The Cape Town CBD is known for its street-front shopping, funky clothing stores on Long Street and great pedestrian browsing down St George’s Mall, but there is also another slightly lesser known world of retail in the growing number of boutique malls that can found around town. The Cape Town Central City Improvement District, knows every inch of the CBD and they gave us the low-down on where to find some of the best hidden, shops in Cape Town’s central city!

1. The Waalford Centre

Situated in the shadow of the Parliamentary office tower on the corner of Plein and Commercial streets, Waalford House was turned into the Waalford Centre in October 2013. Its 1929 facade hides a wonderful collection of independent stores, including Caffé Delight, a Colombian coffee bar that takes the pretension out of good coffee.

“When Zuma’s in town it gets really busy here” jokes Caffé Delight’s owner, Paola. Though the president himself has never popped in for a latte and one of Delight’s delightful gourmet sandwiches, the café regularly serves civil servants and workers from surrounding organisations such as the Scalabrini Centre and Greenpop. They visit in their droves for the well-priced single-origin coffee imported from Colombia and roasted especially by Tribe. You’d do well to make this your first port of call in the Waalford Centre, but more secrets worth uncovering lie beyond the mall’s great coffee.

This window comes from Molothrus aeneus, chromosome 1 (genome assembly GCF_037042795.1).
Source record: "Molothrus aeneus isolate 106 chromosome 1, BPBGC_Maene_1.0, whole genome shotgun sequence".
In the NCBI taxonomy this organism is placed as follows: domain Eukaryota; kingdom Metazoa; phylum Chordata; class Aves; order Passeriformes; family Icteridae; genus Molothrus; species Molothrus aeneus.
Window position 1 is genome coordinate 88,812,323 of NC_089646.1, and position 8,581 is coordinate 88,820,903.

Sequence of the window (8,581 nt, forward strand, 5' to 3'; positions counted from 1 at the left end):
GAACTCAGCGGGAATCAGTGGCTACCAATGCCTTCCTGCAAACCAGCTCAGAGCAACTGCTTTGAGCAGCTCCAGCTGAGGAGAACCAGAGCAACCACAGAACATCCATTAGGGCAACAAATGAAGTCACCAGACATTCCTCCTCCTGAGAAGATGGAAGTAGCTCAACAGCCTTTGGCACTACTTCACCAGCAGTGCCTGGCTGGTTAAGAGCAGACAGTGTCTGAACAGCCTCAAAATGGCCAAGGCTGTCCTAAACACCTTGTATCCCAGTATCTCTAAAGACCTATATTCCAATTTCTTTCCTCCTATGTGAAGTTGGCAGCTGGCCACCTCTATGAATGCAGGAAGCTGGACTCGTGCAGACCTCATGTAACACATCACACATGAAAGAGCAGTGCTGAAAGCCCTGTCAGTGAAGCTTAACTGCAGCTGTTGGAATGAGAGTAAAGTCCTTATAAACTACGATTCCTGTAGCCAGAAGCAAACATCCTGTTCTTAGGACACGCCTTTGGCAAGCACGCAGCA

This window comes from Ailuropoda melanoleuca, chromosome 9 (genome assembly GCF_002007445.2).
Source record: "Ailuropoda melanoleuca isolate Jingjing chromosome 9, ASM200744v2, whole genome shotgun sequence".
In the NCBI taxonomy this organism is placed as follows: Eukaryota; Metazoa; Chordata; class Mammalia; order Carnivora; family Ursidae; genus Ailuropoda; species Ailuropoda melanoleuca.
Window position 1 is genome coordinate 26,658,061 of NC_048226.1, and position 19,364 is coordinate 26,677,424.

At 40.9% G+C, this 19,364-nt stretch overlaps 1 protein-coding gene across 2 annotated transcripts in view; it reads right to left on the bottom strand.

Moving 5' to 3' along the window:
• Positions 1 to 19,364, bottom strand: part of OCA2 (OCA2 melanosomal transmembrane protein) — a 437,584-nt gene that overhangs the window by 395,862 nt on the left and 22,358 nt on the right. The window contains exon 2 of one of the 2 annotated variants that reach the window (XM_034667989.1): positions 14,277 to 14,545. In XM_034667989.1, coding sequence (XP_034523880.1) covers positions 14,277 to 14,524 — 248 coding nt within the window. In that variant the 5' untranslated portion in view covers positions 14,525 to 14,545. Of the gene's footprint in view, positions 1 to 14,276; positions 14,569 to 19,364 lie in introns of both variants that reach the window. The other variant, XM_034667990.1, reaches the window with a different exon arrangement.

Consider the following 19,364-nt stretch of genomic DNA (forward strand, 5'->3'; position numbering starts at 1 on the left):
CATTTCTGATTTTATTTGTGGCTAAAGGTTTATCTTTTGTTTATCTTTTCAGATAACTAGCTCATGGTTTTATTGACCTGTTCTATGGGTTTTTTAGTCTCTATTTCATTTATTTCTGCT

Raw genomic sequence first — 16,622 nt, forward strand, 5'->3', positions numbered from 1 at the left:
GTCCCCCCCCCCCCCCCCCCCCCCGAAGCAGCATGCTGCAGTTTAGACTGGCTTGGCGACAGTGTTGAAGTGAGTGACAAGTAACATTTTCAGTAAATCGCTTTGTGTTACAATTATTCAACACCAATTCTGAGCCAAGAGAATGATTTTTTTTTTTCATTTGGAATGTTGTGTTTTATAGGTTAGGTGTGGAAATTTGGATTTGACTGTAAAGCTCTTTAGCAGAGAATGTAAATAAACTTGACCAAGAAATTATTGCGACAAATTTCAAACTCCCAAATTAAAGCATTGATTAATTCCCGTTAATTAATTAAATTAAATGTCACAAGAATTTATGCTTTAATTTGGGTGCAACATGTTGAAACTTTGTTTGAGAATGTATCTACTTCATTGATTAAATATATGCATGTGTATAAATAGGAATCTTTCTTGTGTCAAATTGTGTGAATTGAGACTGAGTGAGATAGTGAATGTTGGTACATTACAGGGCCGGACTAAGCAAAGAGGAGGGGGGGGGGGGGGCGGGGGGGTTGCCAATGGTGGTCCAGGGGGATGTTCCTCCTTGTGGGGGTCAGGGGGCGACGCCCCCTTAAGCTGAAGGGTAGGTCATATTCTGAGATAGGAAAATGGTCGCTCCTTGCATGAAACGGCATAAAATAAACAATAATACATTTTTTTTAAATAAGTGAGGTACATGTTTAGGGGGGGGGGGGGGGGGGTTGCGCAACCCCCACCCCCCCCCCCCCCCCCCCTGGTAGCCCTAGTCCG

Cafe delight

You can purchase delicious Colombian single-origin coffee at Caffé Delight, as well gourmet sandwiches.

Fashionistas will be immediately attracted to Keesha’s Closet with its funky garments and equally funky shopkeeper, Bizza. He says the store is focused on the “stylish business class”. “Whenever there’s an event at Parliament, workers there run to us. During the opening of Parliament this year, three ladies from Durban wanted to join in the festivities. They wanted to dress smart. I was about to close the shop for the evening but I let them come in and find the perfect outfit.”